The tradition of pancake tossing on Shrove Tuesday goes back many years, using up ingredients before the fasting days of Lent.
The tradition of pancake tossing on Shrove Tuesday goes back many years, using up ingredients before the fasting days of Lent.

Or is it linked to the custom of going out for a pilgrimage, a week of fasting and prayer, on this anciently sacred site? (Did you know that Skellig is held to be the westernmost point of a long chain of powerful places stretching from Greece, and known as the Apollo-Michael axis? Well you do now.)

If there were originally intended as pilgrimages, by the 18th century these had descended into extremely riotous celebrations, where young people enjoyed themselves thoroughly, having brought food and drink with them for a week of fun at a time of year when such gatherings would have been unthinkable on the mainland. Lady Wilde (Oscar’s mother) recorded this in the 1880s: “It became a custom for the young people of both sexes to make a pilgrimage to the Sceilig Rock during the last Lenten week.

“A procession was formed of the young girls and bachelors and tar-barrels were lighted to guide them on the dangerous paths.

“The idea was to spend the week in prayer, penance and lamentation; the girls praying for good husbands, the bachelors repenting of their sins.

“But the proceedings gradually degenerated into such a mad carnival of dancing, drinking and fun, that priests denounced the pilgrimage and forbade it to bachelors.”

Now don’t go getting ideas about breaking the lockdown, however tempting the idea of a riotous party might be...

Only somebody temporarily devoid of all sense would venture out in a boat at this time of year to an island where, to put it mildly, creature comforts are rather scarce.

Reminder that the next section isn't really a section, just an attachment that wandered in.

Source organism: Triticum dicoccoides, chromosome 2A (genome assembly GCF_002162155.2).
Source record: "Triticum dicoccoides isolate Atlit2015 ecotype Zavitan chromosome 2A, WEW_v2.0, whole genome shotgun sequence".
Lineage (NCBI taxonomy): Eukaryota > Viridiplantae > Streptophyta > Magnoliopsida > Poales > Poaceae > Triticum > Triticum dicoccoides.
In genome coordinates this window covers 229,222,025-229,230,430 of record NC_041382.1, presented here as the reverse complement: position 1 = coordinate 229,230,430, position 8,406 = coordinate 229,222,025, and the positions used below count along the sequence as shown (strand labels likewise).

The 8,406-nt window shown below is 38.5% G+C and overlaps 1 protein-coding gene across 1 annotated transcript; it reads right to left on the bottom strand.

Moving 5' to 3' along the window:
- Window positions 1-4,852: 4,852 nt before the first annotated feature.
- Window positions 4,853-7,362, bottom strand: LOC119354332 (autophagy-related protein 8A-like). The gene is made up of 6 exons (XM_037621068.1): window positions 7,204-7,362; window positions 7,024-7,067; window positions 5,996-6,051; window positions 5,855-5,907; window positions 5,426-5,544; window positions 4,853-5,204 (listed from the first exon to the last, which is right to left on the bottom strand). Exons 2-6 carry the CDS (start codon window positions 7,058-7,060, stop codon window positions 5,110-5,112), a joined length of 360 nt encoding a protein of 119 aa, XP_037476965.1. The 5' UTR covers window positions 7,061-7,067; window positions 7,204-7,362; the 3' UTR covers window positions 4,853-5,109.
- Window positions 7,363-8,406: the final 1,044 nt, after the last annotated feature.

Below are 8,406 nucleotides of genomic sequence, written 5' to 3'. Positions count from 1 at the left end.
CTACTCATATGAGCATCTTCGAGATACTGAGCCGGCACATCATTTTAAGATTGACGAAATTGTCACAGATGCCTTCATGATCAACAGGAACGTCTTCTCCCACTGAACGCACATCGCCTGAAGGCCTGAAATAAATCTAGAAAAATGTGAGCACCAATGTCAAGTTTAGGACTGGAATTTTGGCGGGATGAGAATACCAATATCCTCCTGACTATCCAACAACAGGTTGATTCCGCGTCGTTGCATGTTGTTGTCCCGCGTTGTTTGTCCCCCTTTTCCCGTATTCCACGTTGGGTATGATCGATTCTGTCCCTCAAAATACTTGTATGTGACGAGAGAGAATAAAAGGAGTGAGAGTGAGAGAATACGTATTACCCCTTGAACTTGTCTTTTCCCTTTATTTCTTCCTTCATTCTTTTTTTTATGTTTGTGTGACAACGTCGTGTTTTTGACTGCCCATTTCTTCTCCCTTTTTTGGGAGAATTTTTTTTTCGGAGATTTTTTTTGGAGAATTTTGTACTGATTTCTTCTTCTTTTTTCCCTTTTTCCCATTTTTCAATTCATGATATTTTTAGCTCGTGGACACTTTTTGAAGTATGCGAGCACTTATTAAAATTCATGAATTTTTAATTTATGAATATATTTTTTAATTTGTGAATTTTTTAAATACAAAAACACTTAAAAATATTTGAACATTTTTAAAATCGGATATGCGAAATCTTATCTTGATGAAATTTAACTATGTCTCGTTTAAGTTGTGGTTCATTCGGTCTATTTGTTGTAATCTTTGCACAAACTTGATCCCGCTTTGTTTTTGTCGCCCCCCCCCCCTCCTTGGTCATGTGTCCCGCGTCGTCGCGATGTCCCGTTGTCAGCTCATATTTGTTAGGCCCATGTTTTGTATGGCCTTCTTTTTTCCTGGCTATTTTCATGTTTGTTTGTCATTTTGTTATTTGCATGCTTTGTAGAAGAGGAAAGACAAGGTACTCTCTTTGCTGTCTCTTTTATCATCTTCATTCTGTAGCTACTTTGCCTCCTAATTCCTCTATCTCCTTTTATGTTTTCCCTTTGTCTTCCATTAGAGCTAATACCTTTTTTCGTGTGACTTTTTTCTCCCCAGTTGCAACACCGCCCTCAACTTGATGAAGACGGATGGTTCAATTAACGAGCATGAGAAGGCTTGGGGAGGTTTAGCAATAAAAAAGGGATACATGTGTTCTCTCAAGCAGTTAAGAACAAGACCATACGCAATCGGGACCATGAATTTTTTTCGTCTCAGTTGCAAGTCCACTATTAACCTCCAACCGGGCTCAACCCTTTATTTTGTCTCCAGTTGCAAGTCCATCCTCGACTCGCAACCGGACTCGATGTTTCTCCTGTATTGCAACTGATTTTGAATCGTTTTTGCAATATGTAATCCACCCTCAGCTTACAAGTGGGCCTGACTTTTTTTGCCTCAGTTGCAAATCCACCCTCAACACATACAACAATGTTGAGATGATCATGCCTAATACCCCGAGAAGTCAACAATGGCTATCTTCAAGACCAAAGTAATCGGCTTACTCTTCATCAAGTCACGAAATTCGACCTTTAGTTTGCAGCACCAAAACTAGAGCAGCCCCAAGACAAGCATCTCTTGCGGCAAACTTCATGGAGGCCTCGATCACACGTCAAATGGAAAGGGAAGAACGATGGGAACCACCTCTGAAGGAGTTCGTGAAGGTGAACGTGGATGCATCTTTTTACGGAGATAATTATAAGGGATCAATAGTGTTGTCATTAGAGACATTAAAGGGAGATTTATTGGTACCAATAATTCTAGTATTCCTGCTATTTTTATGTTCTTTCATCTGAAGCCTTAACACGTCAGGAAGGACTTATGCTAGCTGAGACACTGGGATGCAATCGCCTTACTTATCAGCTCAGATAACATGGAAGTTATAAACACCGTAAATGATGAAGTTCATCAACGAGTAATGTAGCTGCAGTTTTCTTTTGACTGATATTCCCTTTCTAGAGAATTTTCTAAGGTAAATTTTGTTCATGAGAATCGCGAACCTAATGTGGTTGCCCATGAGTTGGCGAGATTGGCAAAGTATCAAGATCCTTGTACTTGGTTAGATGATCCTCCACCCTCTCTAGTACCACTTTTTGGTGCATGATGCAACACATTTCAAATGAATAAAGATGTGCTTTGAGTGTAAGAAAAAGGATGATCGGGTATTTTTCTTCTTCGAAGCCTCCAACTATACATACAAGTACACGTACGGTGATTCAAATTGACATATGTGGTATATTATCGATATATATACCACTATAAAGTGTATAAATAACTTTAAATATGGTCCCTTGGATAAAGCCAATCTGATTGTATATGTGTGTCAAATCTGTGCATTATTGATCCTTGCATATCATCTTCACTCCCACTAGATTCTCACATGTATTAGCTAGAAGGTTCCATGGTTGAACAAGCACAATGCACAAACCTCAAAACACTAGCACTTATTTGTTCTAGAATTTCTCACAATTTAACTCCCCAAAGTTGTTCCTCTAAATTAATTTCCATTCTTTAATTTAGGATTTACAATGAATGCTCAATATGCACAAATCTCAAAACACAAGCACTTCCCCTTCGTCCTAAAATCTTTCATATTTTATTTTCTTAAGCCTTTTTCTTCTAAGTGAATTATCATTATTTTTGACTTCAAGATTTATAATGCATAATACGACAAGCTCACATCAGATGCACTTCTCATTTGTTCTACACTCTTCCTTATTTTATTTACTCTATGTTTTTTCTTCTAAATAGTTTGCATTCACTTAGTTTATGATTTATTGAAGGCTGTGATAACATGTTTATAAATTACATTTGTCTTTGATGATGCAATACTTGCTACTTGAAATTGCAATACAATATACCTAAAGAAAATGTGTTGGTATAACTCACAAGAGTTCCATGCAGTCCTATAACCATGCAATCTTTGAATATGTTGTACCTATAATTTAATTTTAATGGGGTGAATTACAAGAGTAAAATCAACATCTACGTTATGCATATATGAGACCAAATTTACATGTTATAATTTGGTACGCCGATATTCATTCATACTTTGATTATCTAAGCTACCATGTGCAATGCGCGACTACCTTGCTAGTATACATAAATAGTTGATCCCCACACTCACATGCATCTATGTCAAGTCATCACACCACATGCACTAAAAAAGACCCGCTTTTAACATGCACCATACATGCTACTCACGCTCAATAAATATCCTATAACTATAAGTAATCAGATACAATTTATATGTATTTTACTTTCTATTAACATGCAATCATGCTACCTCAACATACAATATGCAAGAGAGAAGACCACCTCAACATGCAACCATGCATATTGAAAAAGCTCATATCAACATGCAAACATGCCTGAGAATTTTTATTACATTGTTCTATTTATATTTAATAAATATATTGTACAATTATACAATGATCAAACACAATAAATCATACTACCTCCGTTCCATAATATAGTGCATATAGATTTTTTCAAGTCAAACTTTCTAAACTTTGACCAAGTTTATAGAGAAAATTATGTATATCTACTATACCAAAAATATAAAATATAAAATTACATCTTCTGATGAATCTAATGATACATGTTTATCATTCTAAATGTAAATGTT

To get back to the Skellig Lists though, the whole point of them was to shame the confirmed bachelors and old maids of a parish into getting married.

Not to be married was to be avoiding your responsibilities, not playing your part in the general health of the community, and so the lampooning verses were composed each year and circulated locally.

There could be as many as 20 or more going around in different districts, and if you hadn’t seen it pinned to a tree or a notice board, then one of your neighbours certainly would have and would gleefully pass the information on.

In the 19th century, the ‘Lists’ were so popular that up to 15,000 copies of some of them are said to have been printed by a firm in Cork. Here is one city example. Rather lacking in scansion and metre, one feels, but probably fairly accurate in its aim:

I sing of old and young without a beau,

Who still, alas, to Skellig rocks must go,

I would not wish to criticise on any,

But of stale beaus and virgins there are many

Who still without companions must trudge on

Alas, I pity those who go alone…

Hanna Bolster and Tom are the next to dash on,

Those ladies that think they’re the pink of the fashion,

They say they’d ne’er stoop to move with the trash,